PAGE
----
Halifax Learning and SpellRead are on board for our latest Ask-The-Expert feature and answering your questions about children and literacy.
Every year we send a Nova Scotia tree to Boston to show our appreciation for their help during the Halifax Explosion. We have the full 2018 schedule from the tree cutting to the tree lighting here for you.
Raising a family is one of the most important jobs you will ever do, but it's also one of the hardest! Luckily in Halifax we are home to an incredible local organization called Family SOS. They are there to help support all local families during their journeys AND they also run some pretty cool activities for kids and youth - and it's all free! Today we shine a spotlight on this organization and some of the amazing programs they offer to help local families.
Did you know there are businesses in Nova Scotia who create gorgeous clothes out of beaitiful soft organic fabrics, design completely recyclable clothing (FROM recycled content), make apparel that adjusts for your kids getting bigger, share their proceeds to feed the less fortunate around the world, and build knee pads right into their cute pants for busy kids? I was thrilled to discover so many innovative and eco-conscious - yet still stylish - apparel for kids being developed right here in our home province.
I've loved working on this guide and learning about all of these businesses and I am excited to share seven of them with you today.
If you're feeling the need to connect with other parents in person, or you need a little extra support or advice, resource centres are a valuable option in our community. The Greater Halifax region is lucky to have at least thirteen fantastic organizations that provide low cost, and often free, programming, and many have a focus on families with young children. Have you visited any of these centres?
I met with a sleep expert, Luanne Bruneau of BabySleepRight, on your behalf to have her review your questions and provide some advice. She tackled your questions about a newborn, a one year old and a toddler below with information that will be valuable to many parents dealing with the same issues.
Okay, okay, maybe not ALL of them but it is a lot and will provide you with something to do with your baby or toddler for every weekday! **Updated for September 2017
This article was originally published in the Chronicle Herald's weekly community papers and has been republished here with their permission.
I was that parent who had her child in swimming lessons at three months old. Obviously I knew she wasn’t actually going to learn how to swim as a newborn but I felt very strongly about my child being comfortable in the water and learning to swim as early as possible. It’s an essential life skill, I said, It should be a high priority for every parent, I preached.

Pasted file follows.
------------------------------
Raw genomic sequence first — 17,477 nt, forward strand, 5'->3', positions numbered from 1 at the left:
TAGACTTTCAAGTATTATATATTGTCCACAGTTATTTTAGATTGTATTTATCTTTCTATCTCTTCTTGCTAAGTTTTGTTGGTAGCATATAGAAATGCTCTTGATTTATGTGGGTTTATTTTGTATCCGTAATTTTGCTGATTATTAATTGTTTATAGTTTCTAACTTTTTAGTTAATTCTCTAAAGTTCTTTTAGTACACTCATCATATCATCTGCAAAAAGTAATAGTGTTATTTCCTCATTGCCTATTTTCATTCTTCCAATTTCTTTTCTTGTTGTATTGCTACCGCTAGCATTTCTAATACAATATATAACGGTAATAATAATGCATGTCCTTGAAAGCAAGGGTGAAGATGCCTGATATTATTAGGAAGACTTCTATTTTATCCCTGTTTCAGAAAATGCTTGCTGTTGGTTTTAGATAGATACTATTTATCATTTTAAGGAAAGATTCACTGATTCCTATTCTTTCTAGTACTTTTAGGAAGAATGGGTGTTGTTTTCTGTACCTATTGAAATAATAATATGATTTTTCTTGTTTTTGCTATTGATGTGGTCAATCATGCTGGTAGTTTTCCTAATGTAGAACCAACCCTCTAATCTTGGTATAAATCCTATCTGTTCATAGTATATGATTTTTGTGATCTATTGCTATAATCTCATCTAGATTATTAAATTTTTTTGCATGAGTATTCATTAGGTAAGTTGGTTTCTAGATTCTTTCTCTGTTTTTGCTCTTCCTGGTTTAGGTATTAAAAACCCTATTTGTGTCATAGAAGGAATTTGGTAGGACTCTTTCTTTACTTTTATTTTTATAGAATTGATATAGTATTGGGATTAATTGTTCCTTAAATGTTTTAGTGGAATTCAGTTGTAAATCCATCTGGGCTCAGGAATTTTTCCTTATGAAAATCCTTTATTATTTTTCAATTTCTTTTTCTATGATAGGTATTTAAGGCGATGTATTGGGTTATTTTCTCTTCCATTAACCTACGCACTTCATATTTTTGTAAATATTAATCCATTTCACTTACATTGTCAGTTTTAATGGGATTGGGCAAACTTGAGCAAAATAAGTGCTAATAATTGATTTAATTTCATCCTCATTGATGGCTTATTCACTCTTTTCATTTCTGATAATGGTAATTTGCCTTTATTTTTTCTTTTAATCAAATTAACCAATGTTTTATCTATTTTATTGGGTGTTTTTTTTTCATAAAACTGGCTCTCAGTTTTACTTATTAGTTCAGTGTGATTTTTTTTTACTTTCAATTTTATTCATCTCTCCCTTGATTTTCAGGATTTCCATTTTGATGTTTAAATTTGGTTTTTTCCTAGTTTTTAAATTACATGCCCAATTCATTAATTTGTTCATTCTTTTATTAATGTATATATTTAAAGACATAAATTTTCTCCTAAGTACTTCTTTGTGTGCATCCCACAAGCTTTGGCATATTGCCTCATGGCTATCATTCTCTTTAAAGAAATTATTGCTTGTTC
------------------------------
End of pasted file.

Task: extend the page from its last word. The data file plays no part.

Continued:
My daughter will be five in a few months and we recently went to a birthday party at a pool where she spent the whole time sitting on the sidelines because she’s afraid of the water. After an enthusiastic start, we quickly fizzled out on the lessons and now we have two kids who won’t go in the water.
The pool party was my wake-up call. This summer I will be signing my daughter up for the free swimming lessons the HRM offers at their outdoor beaches and pools. Rhonda Dea is the Coordinator of Aquatic and Leisure Services with the Halifax Regional Municipality and she agrees that every child should take swimming lessons, but says parents need to know that the goal at a young age isn’t to nail that butterfly stroke.
“We want a child to be able to swim themselves to safety, first and foremost. They can achieve that with the basic skills,” she says. ”Water safety is something all children should be taught.”
Besides preventing drowning, swimming lessons also teach children respect for their classmates and instructors, how to work as a group, listen well and how to safely respond to a variety of water situations.
There are also some things parents can do at home to help their child become more comfortable in the water such as having them face the stream of water in the shower to get used to water on their face, which is something Dea says many children are afraid of.
A parent’s attitude while playing in the water with their children can also impact a child’s anxiety around swimming.
“If a parent has their child at a beach or a lake, or even a public pool, and their child slips under for a second it is important that the parent doesn’t react in a panicked way,” she explains. “The child reacts to the parent’s panic. It is great to see a parent pick the child up quickly, make sure they are okay and continue on.”
Dea recommends children start swimming lessons by three years old. By that age most children are independent and able to follow directions. Also, they are in non-parented classes by then which Dea says can be an advantage as many children often listen better when their parents are not with them.
I’m looking forward to watching my daughter learn how to have fun safely in the water this summer from the comfort of my beach towel and, let’s be honest, the fact that I get to spend her swimming lessons making sand castles with my toddler isn’t a bad deal for me either.